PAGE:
‘What did you do to help her, Rob? Nothing, mate. You might have thought you was helping her by giving her money but it don’t work like that. She didn’t give a fuck about you, she lived for one thing and it was those little white rocks which, funnily enough, the geezer you work for sold her.’

‘Fuck off! I still loved her!.’

‘Oh, Jesus Christ. You didn’t love her, Rob. Felt sorry for her I agree but there weren’t any love there. She wasn’t even the same person.’

‘She was the same person! I could see it.’

‘I’m off, you need to sort your nut out. I get that it ain’t easy, I understand you had some sort of feelings for her but sitting around feeling sorry for yourself isn’t going to help you.’

‘She jumped off a fucking building, John! It keeps playing over and over in my head. What sort of friend are you?’

Rob pours some of the vodka into a glass and takes a sip of it neat, coughing and spluttering as he swallows. He picks up one of the pills and throws it into his mouth. John shakes his head, leaving his friend to wallow in his own self-pity. Hearing the door slam, Rob puts his head in his hands and begins to cry. No one understood, they just saw her as the local slapper crackhead. She was more than that to him, he could see through the skinny legs and the skeletal face, the packets of bacon she’d be trying to sell off to anyone passing by. He saw the girl he’d hold hands with when going to school six years ago, his first and only love.


It’s one of those shitty days where the sky is grey, the clouds heavy and dirty looking, making everything else look dirty, old and worn.  John lights a cigarette, looks up at the sky wondering what to do with himself. There’d be no point going home because his mother is in one of them moods where she feels the need to lecture. Twenty-two years old and he’s still scared of his mum, he shakes his head blowing smoke up into the air. Going for a pint would be a good choice.

The estate they had both lived on since children wasn’t the most desirable of places, in fact it was somewhere those who lived in the leafy streets a few hundred metres away would tell their children they’d send them if they were naughty. Grey rectangular tower blocks, each adorned with rectangular windows and rectangular balconies. Sitting between the three tower blocks was a small park, covered in shattered glass, a solitary swing remaining, blowing in the wind as if it were part of the introduction to some documentary on deprivation.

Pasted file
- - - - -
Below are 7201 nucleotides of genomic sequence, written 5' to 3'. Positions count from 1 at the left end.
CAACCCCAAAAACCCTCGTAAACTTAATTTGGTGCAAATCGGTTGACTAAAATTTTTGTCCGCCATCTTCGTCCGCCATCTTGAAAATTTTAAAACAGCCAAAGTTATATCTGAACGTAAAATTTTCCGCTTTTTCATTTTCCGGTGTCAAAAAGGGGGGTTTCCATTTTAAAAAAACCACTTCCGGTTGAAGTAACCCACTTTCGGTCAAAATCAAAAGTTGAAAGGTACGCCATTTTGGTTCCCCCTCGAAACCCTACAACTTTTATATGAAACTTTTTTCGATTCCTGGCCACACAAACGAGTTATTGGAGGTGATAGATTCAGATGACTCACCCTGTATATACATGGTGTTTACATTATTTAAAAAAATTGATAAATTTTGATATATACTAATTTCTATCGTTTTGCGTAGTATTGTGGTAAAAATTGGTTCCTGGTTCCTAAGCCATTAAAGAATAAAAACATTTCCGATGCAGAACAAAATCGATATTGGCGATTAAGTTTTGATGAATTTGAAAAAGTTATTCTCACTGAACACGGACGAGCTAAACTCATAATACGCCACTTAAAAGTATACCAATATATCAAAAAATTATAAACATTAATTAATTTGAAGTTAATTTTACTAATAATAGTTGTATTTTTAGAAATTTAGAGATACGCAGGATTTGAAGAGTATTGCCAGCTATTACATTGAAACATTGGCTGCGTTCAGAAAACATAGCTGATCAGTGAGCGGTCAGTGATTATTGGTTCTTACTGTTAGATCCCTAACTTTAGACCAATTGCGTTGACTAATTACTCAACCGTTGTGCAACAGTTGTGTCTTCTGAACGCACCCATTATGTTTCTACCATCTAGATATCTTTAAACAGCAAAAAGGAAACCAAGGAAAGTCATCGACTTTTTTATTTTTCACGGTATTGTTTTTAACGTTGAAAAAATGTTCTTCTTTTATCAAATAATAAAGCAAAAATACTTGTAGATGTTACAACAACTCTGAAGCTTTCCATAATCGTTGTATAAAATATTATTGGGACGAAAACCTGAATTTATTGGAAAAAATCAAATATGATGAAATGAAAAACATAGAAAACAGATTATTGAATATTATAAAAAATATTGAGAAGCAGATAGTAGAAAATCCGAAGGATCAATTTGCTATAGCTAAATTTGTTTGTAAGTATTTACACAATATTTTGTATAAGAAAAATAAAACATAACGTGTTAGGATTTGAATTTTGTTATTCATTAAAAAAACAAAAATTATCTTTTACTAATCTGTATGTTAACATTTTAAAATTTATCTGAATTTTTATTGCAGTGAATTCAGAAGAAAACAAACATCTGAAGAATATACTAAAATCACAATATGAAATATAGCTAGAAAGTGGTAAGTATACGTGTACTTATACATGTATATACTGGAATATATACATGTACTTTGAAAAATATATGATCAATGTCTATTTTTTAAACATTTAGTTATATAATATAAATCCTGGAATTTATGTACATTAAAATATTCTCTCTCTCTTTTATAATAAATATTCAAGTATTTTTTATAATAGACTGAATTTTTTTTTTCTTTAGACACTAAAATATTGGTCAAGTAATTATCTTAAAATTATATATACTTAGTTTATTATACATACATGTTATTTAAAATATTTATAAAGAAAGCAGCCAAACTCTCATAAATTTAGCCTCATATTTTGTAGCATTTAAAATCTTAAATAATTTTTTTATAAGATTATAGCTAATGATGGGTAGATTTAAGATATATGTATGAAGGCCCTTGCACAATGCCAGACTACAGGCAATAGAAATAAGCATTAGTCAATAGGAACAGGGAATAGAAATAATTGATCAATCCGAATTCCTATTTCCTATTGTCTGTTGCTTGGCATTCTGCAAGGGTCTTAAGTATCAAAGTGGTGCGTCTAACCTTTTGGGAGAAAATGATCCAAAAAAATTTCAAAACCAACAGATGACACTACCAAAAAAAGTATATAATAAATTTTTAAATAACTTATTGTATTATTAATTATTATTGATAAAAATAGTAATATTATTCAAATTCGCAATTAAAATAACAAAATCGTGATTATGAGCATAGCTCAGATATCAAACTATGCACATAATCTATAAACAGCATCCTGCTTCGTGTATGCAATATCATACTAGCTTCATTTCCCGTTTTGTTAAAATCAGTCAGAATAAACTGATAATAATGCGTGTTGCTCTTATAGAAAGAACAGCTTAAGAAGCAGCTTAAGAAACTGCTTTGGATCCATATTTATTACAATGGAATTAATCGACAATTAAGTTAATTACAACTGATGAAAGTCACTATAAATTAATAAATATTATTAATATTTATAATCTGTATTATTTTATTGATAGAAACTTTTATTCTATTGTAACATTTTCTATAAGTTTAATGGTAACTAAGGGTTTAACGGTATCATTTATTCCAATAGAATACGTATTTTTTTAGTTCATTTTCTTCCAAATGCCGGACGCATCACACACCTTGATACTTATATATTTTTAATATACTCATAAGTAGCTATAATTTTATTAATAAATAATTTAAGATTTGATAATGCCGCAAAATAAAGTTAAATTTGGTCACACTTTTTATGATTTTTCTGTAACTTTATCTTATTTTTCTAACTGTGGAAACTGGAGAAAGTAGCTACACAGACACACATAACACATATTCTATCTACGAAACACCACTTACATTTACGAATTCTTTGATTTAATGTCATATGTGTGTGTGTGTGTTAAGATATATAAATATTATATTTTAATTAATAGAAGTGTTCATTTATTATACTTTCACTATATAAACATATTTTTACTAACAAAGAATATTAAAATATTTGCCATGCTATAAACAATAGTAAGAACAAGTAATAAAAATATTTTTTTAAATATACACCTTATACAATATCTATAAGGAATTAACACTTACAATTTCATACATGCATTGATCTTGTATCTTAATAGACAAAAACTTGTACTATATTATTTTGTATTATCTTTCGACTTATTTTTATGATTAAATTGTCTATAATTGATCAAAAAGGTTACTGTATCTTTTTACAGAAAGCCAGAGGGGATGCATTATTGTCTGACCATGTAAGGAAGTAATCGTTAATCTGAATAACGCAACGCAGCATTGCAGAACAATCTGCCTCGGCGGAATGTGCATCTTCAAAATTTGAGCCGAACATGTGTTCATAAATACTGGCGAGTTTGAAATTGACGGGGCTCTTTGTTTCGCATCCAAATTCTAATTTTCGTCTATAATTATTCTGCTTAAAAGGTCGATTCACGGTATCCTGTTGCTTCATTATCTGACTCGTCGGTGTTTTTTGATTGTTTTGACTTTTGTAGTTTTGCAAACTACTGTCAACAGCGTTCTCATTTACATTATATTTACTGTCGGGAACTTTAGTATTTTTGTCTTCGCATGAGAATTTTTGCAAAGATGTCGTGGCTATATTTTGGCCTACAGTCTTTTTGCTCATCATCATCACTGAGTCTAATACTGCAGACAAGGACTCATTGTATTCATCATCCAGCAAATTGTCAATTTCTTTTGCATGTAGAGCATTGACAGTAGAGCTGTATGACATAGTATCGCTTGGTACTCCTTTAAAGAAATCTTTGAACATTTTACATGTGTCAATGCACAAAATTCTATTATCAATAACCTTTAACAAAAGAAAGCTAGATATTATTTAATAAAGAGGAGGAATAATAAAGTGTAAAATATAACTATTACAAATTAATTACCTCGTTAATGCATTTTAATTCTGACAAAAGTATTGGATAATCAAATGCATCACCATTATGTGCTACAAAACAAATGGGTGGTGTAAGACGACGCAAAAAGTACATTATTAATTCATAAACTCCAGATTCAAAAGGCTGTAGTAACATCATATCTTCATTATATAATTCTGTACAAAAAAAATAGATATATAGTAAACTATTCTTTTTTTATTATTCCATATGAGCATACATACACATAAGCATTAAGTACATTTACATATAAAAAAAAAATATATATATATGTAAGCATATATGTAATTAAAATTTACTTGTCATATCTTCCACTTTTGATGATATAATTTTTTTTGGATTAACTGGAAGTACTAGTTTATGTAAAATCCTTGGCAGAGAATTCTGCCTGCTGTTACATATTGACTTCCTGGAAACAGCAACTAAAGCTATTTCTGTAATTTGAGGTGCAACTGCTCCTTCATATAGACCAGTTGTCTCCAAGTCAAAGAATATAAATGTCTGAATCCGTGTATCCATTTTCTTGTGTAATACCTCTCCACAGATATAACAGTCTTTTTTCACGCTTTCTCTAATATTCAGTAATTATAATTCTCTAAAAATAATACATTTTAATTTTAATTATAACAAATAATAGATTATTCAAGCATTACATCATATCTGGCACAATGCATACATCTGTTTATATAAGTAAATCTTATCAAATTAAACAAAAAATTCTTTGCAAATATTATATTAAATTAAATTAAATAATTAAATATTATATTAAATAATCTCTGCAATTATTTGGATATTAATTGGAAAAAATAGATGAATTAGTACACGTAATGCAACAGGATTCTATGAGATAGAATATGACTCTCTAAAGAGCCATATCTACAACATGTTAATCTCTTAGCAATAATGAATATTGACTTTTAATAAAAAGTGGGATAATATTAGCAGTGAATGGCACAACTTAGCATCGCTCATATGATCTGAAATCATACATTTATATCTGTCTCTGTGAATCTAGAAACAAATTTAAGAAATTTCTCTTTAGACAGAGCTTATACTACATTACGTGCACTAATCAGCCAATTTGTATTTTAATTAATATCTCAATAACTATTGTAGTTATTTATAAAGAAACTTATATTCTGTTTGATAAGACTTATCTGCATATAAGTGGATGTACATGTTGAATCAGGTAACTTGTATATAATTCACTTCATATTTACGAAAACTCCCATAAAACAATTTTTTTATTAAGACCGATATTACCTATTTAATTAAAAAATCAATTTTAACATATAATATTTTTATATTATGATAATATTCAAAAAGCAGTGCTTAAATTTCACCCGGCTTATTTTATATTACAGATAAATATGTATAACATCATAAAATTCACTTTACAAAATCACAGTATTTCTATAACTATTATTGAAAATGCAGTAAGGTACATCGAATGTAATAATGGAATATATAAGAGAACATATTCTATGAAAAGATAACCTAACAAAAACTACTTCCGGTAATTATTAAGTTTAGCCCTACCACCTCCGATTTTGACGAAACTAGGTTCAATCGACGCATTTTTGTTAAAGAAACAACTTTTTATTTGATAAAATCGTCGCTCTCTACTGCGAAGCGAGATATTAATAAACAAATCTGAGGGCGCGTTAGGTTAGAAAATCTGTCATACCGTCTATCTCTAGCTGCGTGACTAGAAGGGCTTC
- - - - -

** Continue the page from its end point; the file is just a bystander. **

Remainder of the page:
The social experiments of the 60s and 70s were long forgotten, it had become a place to put society’s less fortunate, whether they liked rectangles or not. The pub is rectangular too, a flat roof, the windows blacked out. The Orange Tree, a place of myth and legend to those who passed it, but to those on the estate it was just the local. A man with a rolled up copy of The Sun in his back pocket and a betting slip in his hand nods his head at John and holds the door open for him before jogging off to catch the early race at Kempton.

The pub is empty apart from the barman. John sits down at the bar and orders a pint of Stella, the barman pours it and puts it down in front of him, grunting as John hands over his money. He sits there sipping his pint, trying to think of something to say to the barman, the barman doesn’t look interested in conversation though and John’s presence is an obvious annoyance.

‘Weather’s a bit shit ain’t it?’


‘Not many people in here today.’


He gives up, the barman is more interested in reading a newspaper, letting out occasional gasps of exasperation as he reads about the latest plot by foreigners to turn England into a rabies infested, T.B ridden hell hole in which those proud Englishmen, such as the one behind the bar with his tattoo of a St George’s cross and a bulldog will become second class citizens, not welcome on this fair island they call home.

‘Put them all on a boat and send them back to where they come from.’ John looks up from gazing at his pint.

‘What was that mate?’

‘Put them all on a boat and send them home.’


‘These foreigners, I’ve had enough of them.’

John picks up his pint and moves to a corner away from the gaze of the budding national front member. A man walks in the door, John recognises him, he lives a few doors down from his mum, the man gives him a nod of the head and then in his thick Jamaican accent orders himself a rum. The barman looks delighted to see him, shaking his hand, asking where he’s been because he’s not been in for a long time. Obviously just a part time racist.